|Appears in Collections:||Faculty of Health Sciences and Sport Journal Articles|
|Peer Review Status:||Refereed|
|Title:||Beliefs about responsibilities, the aims of therapy and the structure of the therapy process: a qualitative study of caseload management issues in child health occupational therapy|
role and identity
|Citation:||Kolehmainen N, Francis J, McKee L & Duncan E (2012) Beliefs about responsibilities, the aims of therapy and the structure of the therapy process: a qualitative study of caseload management issues in child health occupational therapy, Child: Care, Health and Development, 38 (1), pp. 108-116.|
|Abstract:||Background: Individual therapists' behaviour contributes to overall caseload management in therapy services. Therapists' caseload management (i.e. actions in relation to assessment, treatment and discharging) is likely to relate to their beliefs about caseload management; it may be possible to change therapists' caseload management by changing their beliefs. This study explored children's occupational therapists' beliefs about caseload management with a view to designing a caseload management intervention. Methods: Twenty-five therapists from six NHS Scotland Health Boards were interviewed using a semi-structured format. Interviews were transcribed verbatim, and the interview transcripts were analysed for emerging themes. A proportion of transcripts were independently read and coded, and the themes were validated through critical discussion. Results: Key issues emerged concerning therapists' beliefs about their responsibilities, the aims of therapy and the structure of the therapy process. Therapists expressed a strong sense of professional duty/responsibility, but the interpretations of what this duty/responsibility was differed between therapists. For example, therapists expressed highly contrasting beliefs about the goals and purpose of therapy and the ways in which therapy processes should be structured. Some therapists promoted an approach structured around clients' goals, while others focused more on relationship building. Conclusions: Therapists' beliefs about caseload management differ considerably; these differences could translate to variation in therapists' intentions and behaviours. Implications for practice, policy and future research were identified, as were implications for the way clinicians' caseload management is theorized.|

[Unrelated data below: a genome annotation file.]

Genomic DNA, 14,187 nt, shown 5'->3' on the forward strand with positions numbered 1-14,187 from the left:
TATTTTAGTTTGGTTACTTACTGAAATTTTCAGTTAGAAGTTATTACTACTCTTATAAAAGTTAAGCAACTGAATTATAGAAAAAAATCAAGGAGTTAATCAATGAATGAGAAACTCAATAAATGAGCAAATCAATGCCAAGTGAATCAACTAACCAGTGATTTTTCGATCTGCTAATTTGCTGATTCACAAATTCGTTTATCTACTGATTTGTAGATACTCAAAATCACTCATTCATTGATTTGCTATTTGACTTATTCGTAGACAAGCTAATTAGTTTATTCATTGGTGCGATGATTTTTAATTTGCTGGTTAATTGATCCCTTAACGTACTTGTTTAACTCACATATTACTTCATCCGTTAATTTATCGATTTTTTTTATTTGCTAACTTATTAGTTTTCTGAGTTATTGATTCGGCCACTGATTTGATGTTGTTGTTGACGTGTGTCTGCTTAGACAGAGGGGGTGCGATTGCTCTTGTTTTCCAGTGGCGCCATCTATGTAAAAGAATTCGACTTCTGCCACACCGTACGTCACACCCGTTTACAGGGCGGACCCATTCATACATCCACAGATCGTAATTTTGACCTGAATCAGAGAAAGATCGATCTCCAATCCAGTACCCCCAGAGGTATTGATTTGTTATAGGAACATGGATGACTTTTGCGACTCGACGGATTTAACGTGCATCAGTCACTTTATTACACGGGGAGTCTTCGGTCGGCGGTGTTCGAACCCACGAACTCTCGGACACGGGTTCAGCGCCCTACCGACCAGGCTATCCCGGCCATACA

|Rights:||The publisher does not allow this work to be made publicly available in this Repository. Please use the Request a Copy feature at the foot of the Repository record to request a copy directly from the author. You can only request a copy if you wish to use this work for your own research or private study.|
|beliefws about responsibiities_teh aims of therapy and the strcuture of the therapy process.pdf||126.31 kB||Adobe PDF||Under Embargo until 31/12/2999 Request a copy|
Note: If any of the files in this item are currently embargoed, you can request a copy directly from the author by clicking the padlock icon above. However, this facility is dependant on the depositor still being contactable at their original email address.
This item is protected by original copyright
Items in the Repository are protected by copyright, with all rights reserved, unless otherwise indicated.
If you believe that any material held in STORRE infringes copyright, please contact firstname.lastname@example.org providing details and we will remove the Work from public display in STORRE and investigate your claim.